Bryan Cranston has come a long way from his stint as Tim Whatley, Jerry Seinfeld’s dentist. He’s an excellent choice to play Robert “Bob” Mazur, a U.S. Customs agent who in 1985 went undercover as fictitious New Jersey money launderer Bob Musella to work his way into the trafficking network of Colombian drug czar Pablo Escobar. With the assistance of fellow agents Emir Abreu (John Leguizamo) and Kathy Ertz (Diane Kruger), Mazur—to use his words—“followed the money” instead of the drugs. It led to one of the biggest drug busts in American history.

Based on Mazur’s memoir The Infiltrator: My Secret Life Inside the Dirty Banks Behind Pablo Escobar’s Medellín Cartel, director Brad Furman—whose mother, Ellen Brown Furman, wrote the script—lets Cranston go absolutely apeshit with his character. It’s impossible not to draw parallels between Mazur and Breaking Bad’s Walter White; it’s glaringly obvious that both characters are essentially family guys who choose a dangerous double life that consumes them to the point of losing who they are—not to mention their lives. This plays out exquisitely in a scene where a cartel member (Simón Andreu) who knows Musella spots Mazur and his wife, Evelyn (Juliet Aubrey), having a quiet anniversary dinner at a restaurant.

The Infiltrator is a good movie. Despite occasionally feeling like an episode of Miami Vice, it nonetheless has an intensity that slowly comes to a boil, and when it finally does: BOOM! The moral dilemma of betraying the people not only who come to trust Musella but also welcome him into their lives adds a dramatic slant that movies like this tend to lack. I was riveted. Considering its subject matter, though, The Infiltrator doesn’t exactly move fast. It’s more of a low key character study fueled by what’s going on in Mazur’s head. Benjamin Bratt, Yul Vazquez, and even Olympia Dukakis turn in great performances. There are some dark, funny moments along with some really unsettling scenes—like a weird voodoo ritual, an out-of-nowhere drive-by, and murder on the dance floor. It remains to be seen how memorable The Infiltrator proves to be, though.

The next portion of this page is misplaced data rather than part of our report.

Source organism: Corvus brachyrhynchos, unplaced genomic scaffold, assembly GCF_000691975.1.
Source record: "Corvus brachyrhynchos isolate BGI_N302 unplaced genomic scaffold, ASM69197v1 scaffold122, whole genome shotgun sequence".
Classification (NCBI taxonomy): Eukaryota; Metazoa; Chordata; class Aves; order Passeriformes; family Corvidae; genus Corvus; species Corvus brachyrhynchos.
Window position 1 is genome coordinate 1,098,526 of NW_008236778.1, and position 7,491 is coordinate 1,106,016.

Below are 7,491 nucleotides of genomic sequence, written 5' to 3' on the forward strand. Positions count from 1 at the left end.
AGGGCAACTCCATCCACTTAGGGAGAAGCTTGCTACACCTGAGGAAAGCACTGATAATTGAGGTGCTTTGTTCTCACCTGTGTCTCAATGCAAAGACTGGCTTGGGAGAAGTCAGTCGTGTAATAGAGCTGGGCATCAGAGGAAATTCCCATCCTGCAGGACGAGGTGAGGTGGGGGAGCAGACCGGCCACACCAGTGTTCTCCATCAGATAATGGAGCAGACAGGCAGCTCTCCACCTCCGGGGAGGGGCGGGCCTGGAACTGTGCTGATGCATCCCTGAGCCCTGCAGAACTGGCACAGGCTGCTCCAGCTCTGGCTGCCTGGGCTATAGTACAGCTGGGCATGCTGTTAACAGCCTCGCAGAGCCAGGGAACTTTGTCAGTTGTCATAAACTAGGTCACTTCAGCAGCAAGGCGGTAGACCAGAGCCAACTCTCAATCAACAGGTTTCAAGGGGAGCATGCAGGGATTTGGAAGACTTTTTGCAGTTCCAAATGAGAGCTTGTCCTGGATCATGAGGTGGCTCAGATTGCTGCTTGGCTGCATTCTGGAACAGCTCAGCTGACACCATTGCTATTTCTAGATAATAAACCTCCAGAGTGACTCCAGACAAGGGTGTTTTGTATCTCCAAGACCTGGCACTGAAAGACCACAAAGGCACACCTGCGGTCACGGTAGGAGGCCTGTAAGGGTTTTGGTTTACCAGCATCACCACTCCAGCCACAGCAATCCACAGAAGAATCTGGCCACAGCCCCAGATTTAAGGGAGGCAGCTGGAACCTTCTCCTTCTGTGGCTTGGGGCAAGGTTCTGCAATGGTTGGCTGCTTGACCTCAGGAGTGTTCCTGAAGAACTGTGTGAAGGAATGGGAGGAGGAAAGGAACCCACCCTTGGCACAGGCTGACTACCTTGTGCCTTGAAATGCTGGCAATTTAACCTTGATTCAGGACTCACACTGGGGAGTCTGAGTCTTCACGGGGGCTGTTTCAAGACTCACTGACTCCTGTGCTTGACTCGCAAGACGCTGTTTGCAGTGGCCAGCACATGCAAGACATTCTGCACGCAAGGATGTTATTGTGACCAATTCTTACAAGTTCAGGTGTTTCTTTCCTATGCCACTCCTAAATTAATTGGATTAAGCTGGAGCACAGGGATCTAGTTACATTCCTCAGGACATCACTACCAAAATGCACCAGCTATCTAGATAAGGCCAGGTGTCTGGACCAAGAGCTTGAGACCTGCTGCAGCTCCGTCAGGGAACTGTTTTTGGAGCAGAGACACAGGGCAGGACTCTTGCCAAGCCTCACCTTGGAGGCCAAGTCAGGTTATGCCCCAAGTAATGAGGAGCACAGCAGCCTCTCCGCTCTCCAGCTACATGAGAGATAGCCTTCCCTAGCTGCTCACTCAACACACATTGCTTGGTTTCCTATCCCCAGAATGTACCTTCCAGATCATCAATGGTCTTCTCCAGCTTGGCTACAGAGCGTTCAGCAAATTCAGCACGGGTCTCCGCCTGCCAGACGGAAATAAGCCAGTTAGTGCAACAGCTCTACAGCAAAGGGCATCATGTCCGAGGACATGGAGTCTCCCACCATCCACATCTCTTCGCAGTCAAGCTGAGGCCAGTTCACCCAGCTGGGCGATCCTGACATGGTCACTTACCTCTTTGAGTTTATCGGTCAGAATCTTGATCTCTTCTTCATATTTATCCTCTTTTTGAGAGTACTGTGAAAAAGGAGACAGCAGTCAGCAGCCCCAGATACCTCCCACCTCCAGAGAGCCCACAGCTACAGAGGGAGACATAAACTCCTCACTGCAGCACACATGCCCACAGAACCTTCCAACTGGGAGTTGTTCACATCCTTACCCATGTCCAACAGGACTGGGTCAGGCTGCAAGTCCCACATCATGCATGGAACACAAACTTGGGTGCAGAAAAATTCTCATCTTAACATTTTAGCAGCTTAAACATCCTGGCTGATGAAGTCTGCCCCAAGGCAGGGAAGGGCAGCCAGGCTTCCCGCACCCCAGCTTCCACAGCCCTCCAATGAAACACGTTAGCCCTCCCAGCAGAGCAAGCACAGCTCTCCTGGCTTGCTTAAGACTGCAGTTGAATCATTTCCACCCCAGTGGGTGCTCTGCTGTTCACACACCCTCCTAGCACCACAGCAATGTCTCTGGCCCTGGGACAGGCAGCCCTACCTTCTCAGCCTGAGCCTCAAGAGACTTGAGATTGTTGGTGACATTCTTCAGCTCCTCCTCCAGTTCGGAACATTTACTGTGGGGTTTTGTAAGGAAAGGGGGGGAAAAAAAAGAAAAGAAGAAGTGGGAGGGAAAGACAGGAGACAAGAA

127 minutes
Rated R

(AMC River East) B

http://www.theinfiltrator.com

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Some Like It Hot

(USA 1959)

An anonymous staff writer for Variety magazine reviewing Some Like It Hot upon its initial release in 1959 said it succinctly:

Some Like It Hot, directed in masterly style by Billy Wilder, is probably the funniest picture of recent memory. It’s a whacky, clever, farcical comedy that starts off like a firecracker and keeps on throwing off lively sparks till the very end.”

(http://variety.com/1959/film/reviews/some-like-it-hot-2-1200419454/)

And how! I never saw Some Like It Hot—I wasn’t sure how good or even funny it would be after nearly 60 years. My expectations were zero. I’m happy to report that it most certainly is a blast—the humor still works well, and the whole thing is deliciously tongue in cheek. I loved it.

Chicago, 1929: musicians Joe (Tony Curtis) and Jerry (Jack Lemmon) desperately need work. After inadvertently witnessing the St. Valentine’s Day Massacre, they reluctantly accept a gig playing in a female jazz band headed to Florida—as female musicians, of course. Yes, in drag. Who knew sultry party girl Sugar Kane Kowalczyk (Marilyn Monroe) would be around, constantly threatening to blow their cover?

Loaded with sexual tension and humor, Some Like It Hot shows a side of the ’50s I didn’t realize existed: it’s brazen, offbeat, ardent, inspired, and totally original. Curtis, Lemmon, and Monroe are unstoppable together. The scene with Curtis and Monroe on the yacht is oddly hot. I definitely get the appeal of Monroe after seeing this—and I’ve seen in her other films, specifically Gentlemen Prefer Blondes. Not the same effect at all. Joe E. Brown is unforgettable as cracker-barrel millionaire Osgood Fielding, who tries his damnedest to woo Daphne (Lemmon).

Some Like It Hot has the absolute best final scene—if not the absolute best final line—in film history. It’s a classic that everyone should see.

In 1989, the United States Library of Congress deemed Some Like It Hot “culturally, historically, or aesthetically significant” and selected it for preservation in the National Film Registry (https://www.loc.gov/programs/national-film-preservation-board/film-registry/complete-national-film-registry-listing/).

121 minutes
Not rated

(Music Box) A

http://www.afi.com/members/catalog/DetailView.aspx?Movie=53017